In light of the opportunity, what are the challenges? The first challenge for the Chinese churches is whether we are prepare to take this opportunity and become welcoming churches. Before the present wave of influx of immigrants from Hong Kong, the Cantonese ministries of many Chinese churches were changing their focus to ministering to the senior communities. These Cantonese congregations no longer develop or even possess young adult ministries that once brought many new believers into the churches during the 70’s and 80’s. When the newcomers enter the church, should the younger family members of these families join the English ministries, or should the Cantonese congregation restart a young adult ministry? In addition, what about the effect on the children ministries?
A second challenge is the mindset of the church. Many Cantonese speaking members have lived in Canada for one or more decades. Their children are now grew up and working in their career, or even have started their own families. The newcomers are unfamiliar with Canada, and need time to readjust. Even returning Canadian citizens, who once studied in Canada, but later returned to Hong Kong to work, have different mindset. The challenges that the church members have faced many years ago when they first came into Canada are different from the current situation the newcomers are facing. Examples are the high cost of housing in large urban centres, as well as job prospects (many newcomers have chosen to stay in locations where there are not many Chinese, such as Newfoundland). This means we need to bridge the cultural gap between the “host” and the “guests”. How do we, as “hosts”, welcome these “guests” and integrate them into our churches?
The third challenge is to take this opportunity to develop a ministry plan which would not only welcome newcomers from Hong Kong, but also newcomers from other places, now and in the future. Although the needs may be different, the formation of a welcoming or caring team would ensure that this is not a temporary measure, but to make this welcoming movement a response to the Great Commission and the Great Commandment from the Bible. A welcoming church is a growing church, a Spirit led transformed and transforming church.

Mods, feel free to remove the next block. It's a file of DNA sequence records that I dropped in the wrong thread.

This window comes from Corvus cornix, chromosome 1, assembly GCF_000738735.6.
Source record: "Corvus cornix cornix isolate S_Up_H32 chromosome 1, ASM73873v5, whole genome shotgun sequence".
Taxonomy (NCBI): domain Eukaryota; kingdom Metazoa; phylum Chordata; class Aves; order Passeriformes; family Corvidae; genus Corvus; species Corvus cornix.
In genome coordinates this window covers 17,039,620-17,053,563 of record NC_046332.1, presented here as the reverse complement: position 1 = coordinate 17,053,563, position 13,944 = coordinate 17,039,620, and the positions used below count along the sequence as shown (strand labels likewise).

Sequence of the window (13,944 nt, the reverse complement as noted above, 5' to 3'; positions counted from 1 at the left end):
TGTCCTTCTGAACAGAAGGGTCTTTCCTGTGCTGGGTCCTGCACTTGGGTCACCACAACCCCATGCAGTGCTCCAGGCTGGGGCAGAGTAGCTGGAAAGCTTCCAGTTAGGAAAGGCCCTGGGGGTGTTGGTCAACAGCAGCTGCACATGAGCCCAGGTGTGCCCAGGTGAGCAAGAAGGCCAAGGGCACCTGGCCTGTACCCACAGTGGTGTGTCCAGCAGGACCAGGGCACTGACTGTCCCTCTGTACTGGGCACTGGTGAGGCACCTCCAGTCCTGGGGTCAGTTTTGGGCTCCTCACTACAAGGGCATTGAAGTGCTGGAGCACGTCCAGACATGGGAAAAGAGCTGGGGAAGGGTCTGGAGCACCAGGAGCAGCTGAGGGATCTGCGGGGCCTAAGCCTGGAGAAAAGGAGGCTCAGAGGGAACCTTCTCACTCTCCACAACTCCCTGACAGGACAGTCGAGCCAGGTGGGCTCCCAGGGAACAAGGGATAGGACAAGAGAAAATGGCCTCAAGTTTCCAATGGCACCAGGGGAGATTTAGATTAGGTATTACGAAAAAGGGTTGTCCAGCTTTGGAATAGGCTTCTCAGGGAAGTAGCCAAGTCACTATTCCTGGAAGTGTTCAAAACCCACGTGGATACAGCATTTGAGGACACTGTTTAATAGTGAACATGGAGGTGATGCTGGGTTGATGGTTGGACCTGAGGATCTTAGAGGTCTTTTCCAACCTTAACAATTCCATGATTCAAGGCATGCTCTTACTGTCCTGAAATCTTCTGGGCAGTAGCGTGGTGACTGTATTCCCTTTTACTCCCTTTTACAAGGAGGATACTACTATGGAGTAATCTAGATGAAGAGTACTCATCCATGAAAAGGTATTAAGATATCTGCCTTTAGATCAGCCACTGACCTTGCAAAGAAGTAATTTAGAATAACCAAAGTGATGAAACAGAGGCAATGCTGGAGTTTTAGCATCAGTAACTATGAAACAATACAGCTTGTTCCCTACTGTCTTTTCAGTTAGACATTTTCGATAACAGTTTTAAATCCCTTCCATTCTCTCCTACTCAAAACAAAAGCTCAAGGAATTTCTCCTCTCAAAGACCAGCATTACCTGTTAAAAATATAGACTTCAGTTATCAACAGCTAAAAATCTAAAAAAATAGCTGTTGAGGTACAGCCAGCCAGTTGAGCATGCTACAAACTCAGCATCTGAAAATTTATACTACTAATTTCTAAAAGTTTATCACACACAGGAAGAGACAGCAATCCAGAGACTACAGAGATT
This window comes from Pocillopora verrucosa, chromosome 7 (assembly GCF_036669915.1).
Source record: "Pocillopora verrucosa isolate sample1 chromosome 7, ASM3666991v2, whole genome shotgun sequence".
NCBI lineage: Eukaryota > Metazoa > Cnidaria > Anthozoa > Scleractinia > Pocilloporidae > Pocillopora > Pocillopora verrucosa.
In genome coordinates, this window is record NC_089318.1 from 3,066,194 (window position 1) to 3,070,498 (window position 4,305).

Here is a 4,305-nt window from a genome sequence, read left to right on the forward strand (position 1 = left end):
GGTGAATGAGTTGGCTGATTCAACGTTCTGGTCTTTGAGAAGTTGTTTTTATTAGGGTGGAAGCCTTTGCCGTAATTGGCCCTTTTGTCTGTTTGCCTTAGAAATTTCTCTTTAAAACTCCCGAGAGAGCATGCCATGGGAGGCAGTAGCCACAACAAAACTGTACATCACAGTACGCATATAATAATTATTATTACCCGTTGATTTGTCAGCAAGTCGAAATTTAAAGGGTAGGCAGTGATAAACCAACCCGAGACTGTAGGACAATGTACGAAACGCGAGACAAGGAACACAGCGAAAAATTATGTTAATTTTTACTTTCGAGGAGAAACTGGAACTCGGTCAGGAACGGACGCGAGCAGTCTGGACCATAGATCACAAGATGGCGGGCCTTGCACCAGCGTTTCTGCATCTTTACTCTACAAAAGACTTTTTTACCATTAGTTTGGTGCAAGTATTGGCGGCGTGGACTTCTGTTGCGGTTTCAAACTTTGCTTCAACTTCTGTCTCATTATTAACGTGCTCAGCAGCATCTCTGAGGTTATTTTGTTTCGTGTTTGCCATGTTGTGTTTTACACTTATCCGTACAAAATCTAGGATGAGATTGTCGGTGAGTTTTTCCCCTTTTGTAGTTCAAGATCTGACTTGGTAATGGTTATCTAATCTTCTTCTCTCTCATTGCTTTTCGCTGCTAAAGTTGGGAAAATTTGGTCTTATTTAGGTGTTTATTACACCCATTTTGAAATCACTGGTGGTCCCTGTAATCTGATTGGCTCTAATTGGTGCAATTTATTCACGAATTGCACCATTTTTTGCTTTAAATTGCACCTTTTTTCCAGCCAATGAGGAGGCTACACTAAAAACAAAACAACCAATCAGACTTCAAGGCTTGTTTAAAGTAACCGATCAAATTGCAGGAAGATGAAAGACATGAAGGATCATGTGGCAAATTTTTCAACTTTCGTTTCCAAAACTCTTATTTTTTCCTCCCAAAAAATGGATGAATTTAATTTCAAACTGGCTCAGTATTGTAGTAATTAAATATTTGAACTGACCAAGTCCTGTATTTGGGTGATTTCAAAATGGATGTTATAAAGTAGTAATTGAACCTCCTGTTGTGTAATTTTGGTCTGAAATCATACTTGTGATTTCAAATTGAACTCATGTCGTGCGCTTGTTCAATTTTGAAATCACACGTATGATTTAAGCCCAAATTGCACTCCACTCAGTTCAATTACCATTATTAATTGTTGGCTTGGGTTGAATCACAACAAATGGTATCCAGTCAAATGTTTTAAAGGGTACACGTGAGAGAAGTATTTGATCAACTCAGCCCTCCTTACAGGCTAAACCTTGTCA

The Hudson Taylor Centre of Tyndale University is planning a conference for Cantonese ministries in Canada, to discuss the opportunities, challenges and ways to face the tasks ahead of us. Please pray for the organizing of this event under COVID-19 situation. We hope this event can be held in 2022, and pray that the pandemic situation would improve.
Taking up the Challenges
In order to take up the opportunity, Chinese church leaders must prepare the members of the church to face the challenges. Here are some suggestions:
- PRAY - Like all changes and challenges, we must start with prayer. In John 3:27, John the Baptist said, “A person can receive only what is given them from heaven.” The ministries of the church come from and led by God. The church is sustained by the power of God, and so we must pray that the Lord directs and empowers us to face these challenges.
- PLAN - We need to evaluate how much resources we have, where we can find resources that we do not have currently. This will help us to plan how extensive and intensive our welcoming effort can have. We need to form a welcoming team with various expertise and spiritual gift mix, to welcome these newcomers. We also need to network with other churches, organizations and agencies to draw on their expertise, experience and resources, to serve as a team.
- PROCEED - Plans without action are meaningless. James 2:26 said, “As the body without the spirit is dead, so faith without deeds is dead.” In 1John 3:18, the Bible said, “Dear children, let us not love with words or speech but with actions and in truth.” We must put our plans into action so that the world might experience the love of God, and we are to love others as He has loved us.
The needs are enormous, the challenges are great, but the opportunities are here for us to take. In light of the Great Commission and the Great Commandment, how do we respond?
Rev. Vincent Lee, lead Cantonese pastor of Milliken Christian Community Church and volunteer Associate Director of Hudson Taylor Centre.
Posted on: November 16, 2021 View all Resources